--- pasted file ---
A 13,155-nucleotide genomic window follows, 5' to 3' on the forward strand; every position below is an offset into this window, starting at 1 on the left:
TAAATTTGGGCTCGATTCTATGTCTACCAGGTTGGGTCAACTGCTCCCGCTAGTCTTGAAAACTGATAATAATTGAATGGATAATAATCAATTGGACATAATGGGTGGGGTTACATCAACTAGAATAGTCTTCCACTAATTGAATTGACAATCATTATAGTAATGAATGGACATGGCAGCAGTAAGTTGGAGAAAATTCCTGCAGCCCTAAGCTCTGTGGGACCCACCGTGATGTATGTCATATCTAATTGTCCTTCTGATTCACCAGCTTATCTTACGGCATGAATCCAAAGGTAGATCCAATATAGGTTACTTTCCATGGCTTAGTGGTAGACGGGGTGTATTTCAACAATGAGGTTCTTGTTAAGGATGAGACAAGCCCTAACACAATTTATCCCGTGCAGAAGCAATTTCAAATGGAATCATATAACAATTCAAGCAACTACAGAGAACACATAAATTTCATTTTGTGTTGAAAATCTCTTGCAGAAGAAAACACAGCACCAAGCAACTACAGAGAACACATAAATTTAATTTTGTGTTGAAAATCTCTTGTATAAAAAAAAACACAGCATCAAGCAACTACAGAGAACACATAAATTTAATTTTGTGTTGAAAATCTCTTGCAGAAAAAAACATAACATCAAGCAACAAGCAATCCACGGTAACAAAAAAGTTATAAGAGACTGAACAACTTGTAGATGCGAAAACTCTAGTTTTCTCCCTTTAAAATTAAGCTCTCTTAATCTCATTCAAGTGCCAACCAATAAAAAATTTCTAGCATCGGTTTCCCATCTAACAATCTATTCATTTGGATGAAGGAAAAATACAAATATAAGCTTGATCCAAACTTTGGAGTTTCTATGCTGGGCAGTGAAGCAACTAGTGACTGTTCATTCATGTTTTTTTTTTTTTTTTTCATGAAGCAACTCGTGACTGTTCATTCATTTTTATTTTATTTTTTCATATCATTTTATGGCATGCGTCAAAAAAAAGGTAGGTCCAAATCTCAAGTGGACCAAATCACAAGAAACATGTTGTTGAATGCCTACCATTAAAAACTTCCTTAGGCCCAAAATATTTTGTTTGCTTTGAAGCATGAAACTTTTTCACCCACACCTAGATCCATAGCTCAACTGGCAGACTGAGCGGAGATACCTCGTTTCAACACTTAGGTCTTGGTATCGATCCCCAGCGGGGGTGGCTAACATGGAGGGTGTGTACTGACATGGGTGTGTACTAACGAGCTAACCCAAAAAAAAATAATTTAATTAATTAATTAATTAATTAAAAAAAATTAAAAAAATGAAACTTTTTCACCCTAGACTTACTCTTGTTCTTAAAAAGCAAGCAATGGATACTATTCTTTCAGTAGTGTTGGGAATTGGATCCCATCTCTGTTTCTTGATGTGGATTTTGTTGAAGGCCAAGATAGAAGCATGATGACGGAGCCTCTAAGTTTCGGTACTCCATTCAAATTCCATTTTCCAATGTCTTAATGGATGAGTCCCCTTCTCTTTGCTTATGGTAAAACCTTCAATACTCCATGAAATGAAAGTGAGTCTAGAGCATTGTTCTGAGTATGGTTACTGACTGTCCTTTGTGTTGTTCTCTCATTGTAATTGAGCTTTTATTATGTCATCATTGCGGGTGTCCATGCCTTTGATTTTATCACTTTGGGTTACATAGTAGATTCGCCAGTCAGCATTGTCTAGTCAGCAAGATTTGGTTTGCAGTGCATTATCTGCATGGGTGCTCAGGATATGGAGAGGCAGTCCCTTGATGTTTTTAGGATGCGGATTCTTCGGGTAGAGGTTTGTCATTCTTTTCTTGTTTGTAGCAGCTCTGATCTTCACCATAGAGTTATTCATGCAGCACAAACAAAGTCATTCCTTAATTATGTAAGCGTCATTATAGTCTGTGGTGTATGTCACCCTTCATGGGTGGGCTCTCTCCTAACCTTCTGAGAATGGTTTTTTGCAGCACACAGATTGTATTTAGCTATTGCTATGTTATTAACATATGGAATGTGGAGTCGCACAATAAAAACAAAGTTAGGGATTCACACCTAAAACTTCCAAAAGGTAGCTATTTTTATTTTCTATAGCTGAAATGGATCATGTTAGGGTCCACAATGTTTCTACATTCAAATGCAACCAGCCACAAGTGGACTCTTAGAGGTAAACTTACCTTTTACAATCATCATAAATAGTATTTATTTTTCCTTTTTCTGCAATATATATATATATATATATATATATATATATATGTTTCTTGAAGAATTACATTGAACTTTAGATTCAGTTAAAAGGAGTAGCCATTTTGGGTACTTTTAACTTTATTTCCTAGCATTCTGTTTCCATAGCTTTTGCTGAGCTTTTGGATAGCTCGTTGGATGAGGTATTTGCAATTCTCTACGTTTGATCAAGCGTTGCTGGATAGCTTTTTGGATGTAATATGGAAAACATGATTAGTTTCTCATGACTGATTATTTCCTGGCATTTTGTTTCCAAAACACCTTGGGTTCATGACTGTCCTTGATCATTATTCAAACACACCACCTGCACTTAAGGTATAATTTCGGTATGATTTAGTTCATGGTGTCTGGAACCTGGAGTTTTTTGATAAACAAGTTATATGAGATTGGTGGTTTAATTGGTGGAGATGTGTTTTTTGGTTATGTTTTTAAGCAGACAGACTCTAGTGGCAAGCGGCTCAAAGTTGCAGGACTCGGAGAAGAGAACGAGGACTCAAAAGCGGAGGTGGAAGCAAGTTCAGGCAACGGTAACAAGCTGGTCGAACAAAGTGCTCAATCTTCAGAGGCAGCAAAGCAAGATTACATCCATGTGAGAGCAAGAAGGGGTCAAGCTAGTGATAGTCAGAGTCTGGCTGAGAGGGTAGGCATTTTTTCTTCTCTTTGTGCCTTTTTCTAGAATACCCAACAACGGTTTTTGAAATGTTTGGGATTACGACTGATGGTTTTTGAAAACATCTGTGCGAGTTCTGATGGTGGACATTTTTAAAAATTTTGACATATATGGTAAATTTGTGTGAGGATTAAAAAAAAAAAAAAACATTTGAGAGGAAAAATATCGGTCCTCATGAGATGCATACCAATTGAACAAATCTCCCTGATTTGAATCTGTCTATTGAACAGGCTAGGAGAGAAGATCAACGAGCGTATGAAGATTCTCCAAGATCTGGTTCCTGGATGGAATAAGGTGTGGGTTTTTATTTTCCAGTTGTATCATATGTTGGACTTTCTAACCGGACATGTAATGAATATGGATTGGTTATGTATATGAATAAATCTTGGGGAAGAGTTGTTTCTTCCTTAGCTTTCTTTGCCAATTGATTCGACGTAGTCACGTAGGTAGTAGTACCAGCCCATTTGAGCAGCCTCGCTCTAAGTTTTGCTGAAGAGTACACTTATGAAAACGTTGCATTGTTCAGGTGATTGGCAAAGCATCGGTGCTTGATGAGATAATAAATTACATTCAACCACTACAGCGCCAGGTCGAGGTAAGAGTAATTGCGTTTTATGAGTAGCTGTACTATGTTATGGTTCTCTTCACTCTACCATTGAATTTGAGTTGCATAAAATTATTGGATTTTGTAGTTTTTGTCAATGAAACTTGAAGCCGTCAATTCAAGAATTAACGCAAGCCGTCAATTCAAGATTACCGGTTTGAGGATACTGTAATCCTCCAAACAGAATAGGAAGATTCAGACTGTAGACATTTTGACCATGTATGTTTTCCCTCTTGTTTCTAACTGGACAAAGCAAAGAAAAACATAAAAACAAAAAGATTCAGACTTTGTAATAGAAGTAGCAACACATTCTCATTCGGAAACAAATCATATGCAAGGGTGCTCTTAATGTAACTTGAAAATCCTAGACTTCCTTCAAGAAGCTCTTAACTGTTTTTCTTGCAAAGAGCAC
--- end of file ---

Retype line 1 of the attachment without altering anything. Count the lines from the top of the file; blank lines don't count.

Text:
A 13,155-nucleotide genomic window follows, 5' to 3' on the forward strand; every position below is an offset into this window, starting at 1 on the left: